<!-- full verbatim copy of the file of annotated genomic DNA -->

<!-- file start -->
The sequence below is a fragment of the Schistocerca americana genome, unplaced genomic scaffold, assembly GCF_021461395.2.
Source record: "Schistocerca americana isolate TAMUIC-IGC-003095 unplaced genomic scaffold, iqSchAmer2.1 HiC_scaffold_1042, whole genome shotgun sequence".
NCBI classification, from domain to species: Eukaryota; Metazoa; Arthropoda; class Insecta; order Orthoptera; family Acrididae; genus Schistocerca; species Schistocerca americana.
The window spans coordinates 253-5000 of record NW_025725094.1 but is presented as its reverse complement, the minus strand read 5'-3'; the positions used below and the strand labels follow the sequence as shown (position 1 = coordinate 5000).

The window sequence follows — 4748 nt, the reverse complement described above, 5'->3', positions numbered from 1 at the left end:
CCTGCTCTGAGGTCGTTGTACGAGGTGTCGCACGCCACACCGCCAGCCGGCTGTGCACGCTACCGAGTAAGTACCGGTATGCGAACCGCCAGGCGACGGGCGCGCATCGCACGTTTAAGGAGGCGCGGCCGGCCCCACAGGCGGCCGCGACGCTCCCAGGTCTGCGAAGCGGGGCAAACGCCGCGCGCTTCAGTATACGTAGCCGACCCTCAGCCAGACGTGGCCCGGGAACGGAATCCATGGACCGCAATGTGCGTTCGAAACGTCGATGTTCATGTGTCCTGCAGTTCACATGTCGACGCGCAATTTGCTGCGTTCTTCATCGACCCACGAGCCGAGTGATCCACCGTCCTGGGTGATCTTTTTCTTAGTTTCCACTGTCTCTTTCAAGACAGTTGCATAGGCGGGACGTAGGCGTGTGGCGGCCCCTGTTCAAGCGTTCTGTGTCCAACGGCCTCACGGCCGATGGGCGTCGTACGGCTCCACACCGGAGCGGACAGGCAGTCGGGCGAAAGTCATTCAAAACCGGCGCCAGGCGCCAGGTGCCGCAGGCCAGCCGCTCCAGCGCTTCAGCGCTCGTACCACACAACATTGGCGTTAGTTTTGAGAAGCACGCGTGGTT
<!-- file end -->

The sequence below is a fragment of the Schistocerca americana genome, unplaced genomic scaffold, assembly GCF_021461395.2.
Source record: "Schistocerca americana isolate TAMUIC-IGC-003095 unplaced genomic scaffold, iqSchAmer2.1 HiC_scaffold_1042, whole genome shotgun sequence".
NCBI classification, from domain to species: Eukaryota; Metazoa; Arthropoda; class Insecta; order Orthoptera; family Acrididae; genus Schistocerca; species Schistocerca americana.
The window spans coordinates 253-5000 of record NW_025725094.1 but is presented as its reverse complement, the minus strand read 5'-3'; the positions used below and the strand labels follow the sequence as shown (position 1 = coordinate 5000).

The window sequence follows — 4748 nt, the reverse complement described above, 5'->3', positions numbered from 1 at the left end:
CCTGCTCTGAGGTCGTTGTACGAGGTGTCGCACGCCACACCGCCAGCCGGCTGTGCACGCTACCGAGTAAGTACCGGTATGCGAACCGCCAGGCGACGGGCGCGCATCGCACGTTTAAGGAGGCGCGGCCGGCCCCACAGGCGGCCGCGACGCTCCCAGGTCTGCGAAGCGGGGCAAACGCCGCGCGCTTCAGTATACGTAGCCGACCCTCAGCCAGACGTGGCCCGGGAACGGAATCCATGGACCGCAATGTGCGTTCGAAACGTCGATGTTCATGTGTCCTGCAGTTCACATGTCGACGCGCAATTTGCTGCGTTCTTCATCGACCCACGAGCCGAGTGATCCACCGTCCTGGGTGATCTTTTTCTTAGTTTCCACTGTCTCTTTCAAGACAGTTGCATAGGCGGGACGTAGGCGTGTGGCGGCCCCTGTTCAAGCGTTCTGTGTCCAACGGCCTCACGGCCGATGGGCGTCGTACGGCTCCACACCGGAGCGGACAGGCAGTCGGGCGAAAGTCATTCAAAACCGGCGCCAGGCGCCAGGTGCCGCAGGCCAGCCGCTCCAGCGCTTCAGCGCTCGTACCACACAACATTGGCGTTAGTTTTGAGAAGCACGCGTGGTT